During this ritual, as I chop the 150th tomato, I ask myself, “Why am I doing this?” Then in winter, after thawing out a jar to make a fabulous sauce or other tomato-based dish, with that first taste comes my answer.

Here are more detailed roasting instructions. This year I also made a few jars of tomato purée and am sold. I’ll include those in my yearly squirreling-away-the-tomatoes ritual. Go here for the purée instructions.

Purging stuff

As we move back indoors with the cooler weather, we may need to declutter to make our homes more comfortable. Recent graduates, new parents, growing kids—they all have needs, perhaps for the items you no longer want.

My friends and I haven’t been able to organize a clothing/stuff swap since before Covid. I think it’s about time we did. Go here for info on our first swap from the Before Times and ideas for organizing a swap of your own. Or post your stuff to give away in a Buy Nothing group or on Nextdoor.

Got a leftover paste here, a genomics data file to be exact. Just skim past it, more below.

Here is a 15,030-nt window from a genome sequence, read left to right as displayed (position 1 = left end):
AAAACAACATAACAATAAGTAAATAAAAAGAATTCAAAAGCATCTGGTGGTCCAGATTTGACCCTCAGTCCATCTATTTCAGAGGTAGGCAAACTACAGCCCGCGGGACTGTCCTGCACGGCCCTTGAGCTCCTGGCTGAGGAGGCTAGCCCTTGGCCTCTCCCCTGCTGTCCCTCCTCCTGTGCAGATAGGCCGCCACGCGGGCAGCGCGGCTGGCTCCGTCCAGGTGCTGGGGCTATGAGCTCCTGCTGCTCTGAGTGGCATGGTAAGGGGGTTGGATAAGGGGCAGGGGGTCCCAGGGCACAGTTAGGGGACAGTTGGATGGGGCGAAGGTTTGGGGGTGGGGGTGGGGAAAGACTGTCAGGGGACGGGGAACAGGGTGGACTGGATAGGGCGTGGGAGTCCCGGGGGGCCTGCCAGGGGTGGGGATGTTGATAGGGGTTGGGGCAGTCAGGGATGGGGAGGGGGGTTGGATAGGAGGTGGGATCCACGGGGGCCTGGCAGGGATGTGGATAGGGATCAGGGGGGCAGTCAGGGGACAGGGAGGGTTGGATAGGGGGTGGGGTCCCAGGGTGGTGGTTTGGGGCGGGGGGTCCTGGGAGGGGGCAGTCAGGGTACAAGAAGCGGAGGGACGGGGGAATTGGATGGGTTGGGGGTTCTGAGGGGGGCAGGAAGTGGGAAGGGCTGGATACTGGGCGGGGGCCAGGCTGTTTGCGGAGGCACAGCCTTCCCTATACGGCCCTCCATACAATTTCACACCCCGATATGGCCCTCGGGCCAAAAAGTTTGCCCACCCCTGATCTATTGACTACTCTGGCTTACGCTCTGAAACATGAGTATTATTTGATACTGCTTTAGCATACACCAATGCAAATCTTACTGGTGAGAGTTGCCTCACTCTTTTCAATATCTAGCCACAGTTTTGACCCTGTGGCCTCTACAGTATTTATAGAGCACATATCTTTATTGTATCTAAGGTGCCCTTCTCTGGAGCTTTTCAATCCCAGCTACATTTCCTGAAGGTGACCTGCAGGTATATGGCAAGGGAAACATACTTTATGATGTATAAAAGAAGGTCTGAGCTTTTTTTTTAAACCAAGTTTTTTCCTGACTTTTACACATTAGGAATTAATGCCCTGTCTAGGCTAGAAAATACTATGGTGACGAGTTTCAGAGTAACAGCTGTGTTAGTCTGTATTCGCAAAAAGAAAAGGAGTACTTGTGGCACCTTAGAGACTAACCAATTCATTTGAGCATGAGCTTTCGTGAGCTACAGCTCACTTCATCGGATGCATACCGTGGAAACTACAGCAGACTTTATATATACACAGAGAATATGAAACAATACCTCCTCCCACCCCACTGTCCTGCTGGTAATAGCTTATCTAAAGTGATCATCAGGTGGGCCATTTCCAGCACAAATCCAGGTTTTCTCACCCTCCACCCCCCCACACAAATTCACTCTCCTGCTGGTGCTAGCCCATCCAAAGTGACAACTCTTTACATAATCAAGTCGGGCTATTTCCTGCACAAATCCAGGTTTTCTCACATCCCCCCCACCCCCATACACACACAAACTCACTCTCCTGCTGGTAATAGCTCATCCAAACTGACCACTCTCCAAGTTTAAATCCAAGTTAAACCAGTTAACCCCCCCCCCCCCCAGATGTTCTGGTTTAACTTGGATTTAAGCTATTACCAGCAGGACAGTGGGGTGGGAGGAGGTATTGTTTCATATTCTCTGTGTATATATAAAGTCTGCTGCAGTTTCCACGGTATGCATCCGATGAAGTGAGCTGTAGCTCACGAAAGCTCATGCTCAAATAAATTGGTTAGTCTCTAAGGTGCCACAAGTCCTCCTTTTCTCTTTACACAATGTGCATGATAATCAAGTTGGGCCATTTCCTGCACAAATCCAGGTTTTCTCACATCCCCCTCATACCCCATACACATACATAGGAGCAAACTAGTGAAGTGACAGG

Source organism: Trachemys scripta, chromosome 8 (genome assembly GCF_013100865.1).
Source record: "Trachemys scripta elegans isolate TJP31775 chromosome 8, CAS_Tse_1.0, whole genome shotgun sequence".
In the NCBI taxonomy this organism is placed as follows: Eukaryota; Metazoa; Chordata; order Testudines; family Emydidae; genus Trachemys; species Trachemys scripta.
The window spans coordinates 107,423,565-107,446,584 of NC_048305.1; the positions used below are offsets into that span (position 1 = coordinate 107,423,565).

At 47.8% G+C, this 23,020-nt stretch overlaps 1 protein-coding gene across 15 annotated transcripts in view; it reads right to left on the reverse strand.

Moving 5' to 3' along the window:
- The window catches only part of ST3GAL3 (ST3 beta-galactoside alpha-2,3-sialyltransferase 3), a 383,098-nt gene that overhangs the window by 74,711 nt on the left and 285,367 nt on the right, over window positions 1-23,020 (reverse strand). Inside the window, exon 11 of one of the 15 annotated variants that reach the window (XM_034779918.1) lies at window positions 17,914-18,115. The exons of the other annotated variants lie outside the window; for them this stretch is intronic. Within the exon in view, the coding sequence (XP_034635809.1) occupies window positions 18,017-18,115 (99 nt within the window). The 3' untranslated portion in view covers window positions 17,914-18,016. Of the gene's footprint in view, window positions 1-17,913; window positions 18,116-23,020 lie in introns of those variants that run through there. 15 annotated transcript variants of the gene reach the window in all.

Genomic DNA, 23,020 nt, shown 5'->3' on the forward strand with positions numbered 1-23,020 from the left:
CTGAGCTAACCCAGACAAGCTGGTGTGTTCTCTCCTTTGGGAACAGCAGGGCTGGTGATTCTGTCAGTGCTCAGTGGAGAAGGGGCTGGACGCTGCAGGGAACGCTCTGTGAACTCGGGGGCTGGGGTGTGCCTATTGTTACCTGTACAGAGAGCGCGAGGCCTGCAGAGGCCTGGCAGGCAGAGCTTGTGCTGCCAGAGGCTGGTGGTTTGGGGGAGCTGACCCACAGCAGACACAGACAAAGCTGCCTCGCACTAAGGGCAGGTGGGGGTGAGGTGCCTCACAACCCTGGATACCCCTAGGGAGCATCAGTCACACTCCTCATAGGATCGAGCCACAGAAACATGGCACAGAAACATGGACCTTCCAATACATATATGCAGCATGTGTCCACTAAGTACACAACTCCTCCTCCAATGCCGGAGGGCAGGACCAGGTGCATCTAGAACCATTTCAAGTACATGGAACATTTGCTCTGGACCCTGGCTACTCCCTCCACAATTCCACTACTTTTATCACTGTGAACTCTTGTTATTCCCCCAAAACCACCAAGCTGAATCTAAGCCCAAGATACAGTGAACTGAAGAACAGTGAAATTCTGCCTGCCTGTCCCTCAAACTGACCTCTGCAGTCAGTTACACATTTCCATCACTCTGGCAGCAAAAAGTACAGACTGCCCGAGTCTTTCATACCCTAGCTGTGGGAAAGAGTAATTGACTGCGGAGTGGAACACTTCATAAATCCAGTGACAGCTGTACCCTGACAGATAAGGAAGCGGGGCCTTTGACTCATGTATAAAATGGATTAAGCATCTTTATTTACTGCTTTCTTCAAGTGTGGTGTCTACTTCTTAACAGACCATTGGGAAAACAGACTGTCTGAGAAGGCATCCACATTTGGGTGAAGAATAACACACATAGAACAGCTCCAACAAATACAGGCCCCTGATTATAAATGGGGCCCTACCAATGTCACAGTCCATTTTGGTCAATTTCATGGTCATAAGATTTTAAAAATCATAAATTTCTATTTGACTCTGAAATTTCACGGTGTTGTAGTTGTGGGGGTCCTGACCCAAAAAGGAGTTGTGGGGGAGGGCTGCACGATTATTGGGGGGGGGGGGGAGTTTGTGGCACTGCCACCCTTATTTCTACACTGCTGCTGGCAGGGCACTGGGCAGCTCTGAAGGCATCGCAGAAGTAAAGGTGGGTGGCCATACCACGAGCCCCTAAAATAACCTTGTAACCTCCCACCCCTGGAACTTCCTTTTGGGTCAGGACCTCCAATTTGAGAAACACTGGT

A school clothing swap

In 2019, my friend Monique Labelle-Wheeler, a teacher in Ottawa, organized her elementary school’s first clothing swap. It was a great success! Another one is in the works for this year.

I thought that by educating young people, it’s possible to remove the stigma about shopping secondhand and show them something we can all do to help save our planet. I told the kids that wearing secondhand clothes means that these garments won’t get sent to the dump. — Monique Labelle-Wheeler

Imagine if every school in North America hosted a clothing swap at least once a year. Literally tons and tons of clothes would be diverted from landfill.

Go here for Monique’s guest blog post outlining how to organize a clothing swap at your child’s school. Please steal this idea! Or do a costume swap for Halloween!

Hazardous stuff